Alegre Gonzalez et al v. Tanimura & Antle. Inc.

Filing 128

ORDER denying 121 Motion for Reconsideration ; denying 123 Motion for Reconsideration. Status Hearing set 6/22/09 at 4:00 p.m. Signed by Judge Mary H Murguia on 5/20/09.(KSP)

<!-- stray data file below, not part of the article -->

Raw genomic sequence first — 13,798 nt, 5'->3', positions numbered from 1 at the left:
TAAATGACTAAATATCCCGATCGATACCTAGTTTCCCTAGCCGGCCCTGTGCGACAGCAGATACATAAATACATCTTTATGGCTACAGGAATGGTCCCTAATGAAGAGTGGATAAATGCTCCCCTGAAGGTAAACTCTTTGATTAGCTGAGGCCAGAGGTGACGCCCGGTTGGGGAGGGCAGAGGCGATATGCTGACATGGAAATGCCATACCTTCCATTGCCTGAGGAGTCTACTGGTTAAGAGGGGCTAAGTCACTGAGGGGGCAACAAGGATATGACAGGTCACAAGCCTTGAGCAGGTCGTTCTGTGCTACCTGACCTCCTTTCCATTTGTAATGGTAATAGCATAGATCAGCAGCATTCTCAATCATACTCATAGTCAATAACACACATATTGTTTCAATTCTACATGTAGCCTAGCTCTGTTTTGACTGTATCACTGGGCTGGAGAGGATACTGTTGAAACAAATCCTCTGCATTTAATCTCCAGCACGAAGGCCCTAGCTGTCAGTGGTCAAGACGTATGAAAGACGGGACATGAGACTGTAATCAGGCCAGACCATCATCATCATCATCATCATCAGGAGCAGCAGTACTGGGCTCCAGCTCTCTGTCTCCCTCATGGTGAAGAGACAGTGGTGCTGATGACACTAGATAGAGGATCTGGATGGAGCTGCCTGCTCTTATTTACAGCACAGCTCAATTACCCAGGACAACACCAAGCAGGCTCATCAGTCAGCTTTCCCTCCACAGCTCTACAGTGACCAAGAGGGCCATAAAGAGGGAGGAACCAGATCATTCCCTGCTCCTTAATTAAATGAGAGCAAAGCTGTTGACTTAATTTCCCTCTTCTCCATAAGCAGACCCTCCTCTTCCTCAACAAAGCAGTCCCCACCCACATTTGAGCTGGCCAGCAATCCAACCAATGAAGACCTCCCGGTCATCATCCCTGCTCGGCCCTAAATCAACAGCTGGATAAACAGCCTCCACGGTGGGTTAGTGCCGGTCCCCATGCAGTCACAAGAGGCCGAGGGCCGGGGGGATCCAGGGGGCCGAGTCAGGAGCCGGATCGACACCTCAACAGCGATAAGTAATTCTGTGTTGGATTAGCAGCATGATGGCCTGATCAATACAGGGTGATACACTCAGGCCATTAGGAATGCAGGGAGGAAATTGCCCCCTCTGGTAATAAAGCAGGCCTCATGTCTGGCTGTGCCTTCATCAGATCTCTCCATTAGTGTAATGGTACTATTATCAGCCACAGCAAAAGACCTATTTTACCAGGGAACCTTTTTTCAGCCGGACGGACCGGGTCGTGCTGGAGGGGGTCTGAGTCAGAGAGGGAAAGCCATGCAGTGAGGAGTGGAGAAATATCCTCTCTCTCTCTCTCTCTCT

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1 2 3 4 5 6 7 8 9 10 11 12 13 14 15 16 17 18 19 20 21 22 23 24 25 26 27 28 WO IN THE UNITED STATES DISTRICT COURT FOR THE DISTRICT OF ARIZONA Jorge Alegre Gonzalez, et al., Plaintiffs, vs. Tanimura & Antle, Inc., Defendant. ) ) ) ) ) ) ) ) ) ) ) ) ) No. CV 06-2485-PHX-MHM ORDER Currently before the court is Plaintiffs' Motion to Alter or Amend the Judgment FRCP 59(e) (Dkt.#121) and Defendant's Motion for Reconsideration (Dkt.#123). Each is addressed below. The underlying facts are explained at length in the Court's Order dated September 30, 2008 (Dkt.#119) and are not repeated here. I. Plaintiffs' Motion to Alter or Amend the Judgment A. The Standard Though the Rules do not identify the proper standard for a Rule 59(e) Motion to Alter or Amend the Judgment, the Ninth Circuit has explained that "[a] motion for reconsideration under Rule 59(e) `should not be granted, absent highly unusual circumstances, unless the district court is presented with newly discovered evidence, committed clear error, or if there is an intervening change in the controlling law.'" McDowell v. Calderon, 197 F.3d 1253, 1 2 3 4 5 6 7 8 9 10 11 12 13 14 15 16 17 18 19 20 21 22 23 24 25 26 27 28 1255 (9th Cir.1999) (per curiam) (en banc) (quoting 389 Orange St. Partners v. Arnold, 179 F.3d 656, 665 (9th Cir.1999)). B. Analysis Plaintiffs urge the Court to reconsider that portion of its ruling that held that A.R.S. 23-353 was not violated because it pertained to the payment of wages for an employee who is discharged or quits. Since Plaintiffs had failed to prove that they had been discharged or had quit, the Court granted summary judgment as to this claim. (Dkt.# 121; Dkt.#119 at 2526) Plaintiffs now argue that Arizona's Wage Payment Act entitles all employees to their proper wages regardless of their employment status and cite to A.R.S. 23-351(c) to support this assertion. However, Plaintiffs never made this argument in their original motion. After Defendant contended that A.R.S. 23-353 only applied to employees who are discharged or quit in its motion for summary judgment (Dkt.#51 at 15), Plaintiffs failed to respond to this argument, did not cite to any portion of the Arizona Statutes, and appeared to concede this point. (Dkt.#84) Plaintiffs now point to A.R.S. 23-351(c) in their motion for reconsideration for the first time and without any explanation for their tardiness. While it may be true that section 352(c) protects employees who have not been discharged or quit, this argument was not presented to the Court in a timely manner. As such, it is a new theory of relief; however, "new arguments and new legal theories that could have been made at the time of the original motion may not be offered in a motion for reconsideration." Garber v. Embry-Riddle Aeronatuical University, 259 F.Supp.2d 979, 982 (D. Ariz. 2003). For the similar reasons, Plaintiffs' alternative argument that there was undisputed evidence that they were seasonal workers and the season had ended also fails. Plaintiffs never made this argument in their original Response. Nor have they provided any explanation for their delay. These legal arguments and facts were previously available and should have been raised by Plaintiffs during the summary judgment briefing. Rule 59 "is not intended to allow a movant to raise additional theories that it failed to advance in connection with the underlying decision." Renda Marine, Inc. v. U.S., 71 Fed. Cl. 782, 786-87 (Fed. Cl. -2- 1 2 3 4 5 6 7 8 9 10 11 12 13 14 15 16 17 18 19 20 21 22 23 24 25 26 27 28 2006); see also Frietsch v. Refco., Inc., 56 F.3d 825, 282 (7th Cir. 1995) ("It is not the purpose of allowing motions for reconsideration to enable a party to complete presenting his case after the court has ruled against him."). For these reasons, Plaintiffs' Motion to Alter or Amend the Judgment (Dkt.#121) is denied. (Dkt.#121) II. Defendant's Motion for Reconsideration (Dkt.#123) A. The Standard According to Local Rule of Civil Procedure 7.2(g), "The Court will ordinarily deny a motion for reconsideration of an Order absent a showing of manifest error or a showing of new facts or legal authority that could not have been brought to its attention earlier with reasonable diligence." A motion for reconsideration is properly granted "if the district court (1) is presented with newly discovered evidence, (2) committed clear error or the initial decision was manifestly unjust, or (3) if there is an intervening change in controlling law." Zamani v. Carnes, 491 F.3d 990, 997 (9th Cir. 2007). B. Analysis Defendant urges this Court to reconsider the portion of its prior Order that held that Defendant violated the Migrant and Seasonal Agricultural Worker Protection Act, 29 U.S.C. 1801 et seq. (the "MSAWPA"), by failing to include the group production incentive ("GPI") rate on Plaintiffs' itemized pay statements. (Dkt. #123 at 1) Plaintiffs were paid the greater of a guaranteed hourly wage or the group incentive bonus that was based on the number of boxes, cartons, or other units of lettuce or broccoli that were picked. The pay stubs included the total GPI bonus, but did not include the rate at which the GPI was paid. Defendant argued previously that the GPI rate was disclosed to each of the harvesters in writing at the beginning of the season and that the workers were notified in advance of any GPI rate changed during the season. It further argued that the GPI rate was posted on company buses and provided in the bulletin binder. However, the Court found that the GPI rate reflected "a basis on which wages were paid" and as such, had to be included on pay statements. 29 U.S.C. 1831(c)(1)(A). Because the pay statements did not include the GPI -3- 1 2 3 4 5 6 7 8 9 10 11 12 13 14 15 16 17 18 19 20 21 22 23 24 25 26 27 28 rate, the Court granted partial summary judgment to Plaintiffs on their Second Cause of Action. Defendant argues that new evidence establishes that the pay statements fully comply with the MSAWPA. Specifically, it points to the results of a five month long "investigation and wage and hour audit" of Defendant's employment practices that was conducted by the Department of Labor ("DOL"). According to Defendant, "The DOL concluded that the itemized pay statements provided by Defendant to its harvest employees, including Plaintiffs, fully comply with the Migrant and Seasonal Worker Protection Act." (Dkt.#123 at 4) Defendant also cites to various sections of the Code of Federal Regulations (29 C.F.R. 500.1(e), 500.140, and 500.7) that charge the DOL with enforcing the MSAWP and argue that the DOL investigations and audits are relevant and admissible to show the employer's compliance with the law. While the Court agrees that the DOL appears to be the primary governmental agency charged with enforcing the act, and has no doubt that the results of the DOL's investigation could theoretically be persuasive evidence of compliance, it finds no evidence to suggest that the DOL considered the issue of whether GPI rates should be included in a pay statement during the course of its audit of Defendant's records. All that Defendant has presented to the Court is a one-page "Potential MSPA Violations Checklist" and which has a number of possible violations listed generally in the left-hand column. As it relates to this issue, listed under the general category "Recordkeeping" there are four subcategories, including "Failure to make/keep employer records," "Failure to provide wage statement to workers," "Failure to provide records to growers," and "Failure to maintain records provided by FLC." None of the boxes to the right of these categories is checked. On this basis, Defendant implies that the DOL must have considered the GPI rate issue and must have found that including the GPI rate on a pay stub was not required. However, none of these subcategories say anything about what kind of records must be given to the workers; the checkbox appears to merely consider whether records were -4- 1 2 3 4 5 6 7 8 9 10 11 12 13 14 15 16 17 18 19 20 21 22 23 24 25 26 27 28 given or not. Nothing in the evidence that has been presented to the Court suggests that the DOL squarely faced this issue and decided that the GPI rate was not required. Defendant refers to no written report detailing the DOL methodology or what was considered during its investigation. The most likely explanation is that it was never raised to the DOL and that the DOL never considered it. While it may be true that one of Defendant's pay statements not containing an itemized GPI rate was submitted to the DOL and found to be compliant, there is simply no indication whatsoever to indicate that the DOL even considered whether GPI rates were required to be listed on pay statements because they fit the statutory definition of "a basis on which wages are paid" under 29 U.S.C. 1831(c)(1)(A). Plaintiffs argue that Defendant should have raised this information earlier. However, Defendant concluded its briefing on this matter on January 24, 2008 and the DOL results were not available until September 3, 2008. While the Defendant theoretically could have filed a supplement to the briefing before the Court's ruling on September 30, 2008, the Court does not find its delay to be so inexcusable that the passage of time alone would bar this argument. Defendant filed its motion for reconsideration on October 15, 2008, approximately one month after receiving the new evidence and only 15 days after the Court's ruling. The fact that Defendant had previously been investigated and found compliant does not in itself prevent Defendant from raising evidence related to its most recent investigation that was not available at the time of briefing. However, because Defendant provided no information regarding the basis of the DOL's investigation or its methodology in conducting the audit, the Court has no reason to find that the DOL specifically considered the issue of GPI rates and therefore stands by its original decision that as "a basis on which wages are paid," the GPI rate(s) must be included on a pay statement under 29 U.S.C. 1831(c)(1)(A). Defendant's motion for reconsideration is therefore denied. Accordingly, IT IS HEREBY ORDERED denying Plaintiffs'Motion to Alter or Amend the Judgment. (Dkt. #121) -5- 1 2 3 4 5 6 7 8 9 10 11 12 13 14 15 16 17 18 19 20 21 22 23 24 25 26 27 28 IT IS FURTHER ORDERED denying Defendant's Motion for Reconsideration. (Dkt. #123) IT IS FURTHER ORDERED setting this matter for Status Hearing on June 22, 2009 at 4:00 p.m. DATED this 20th day of May, 2009. -6-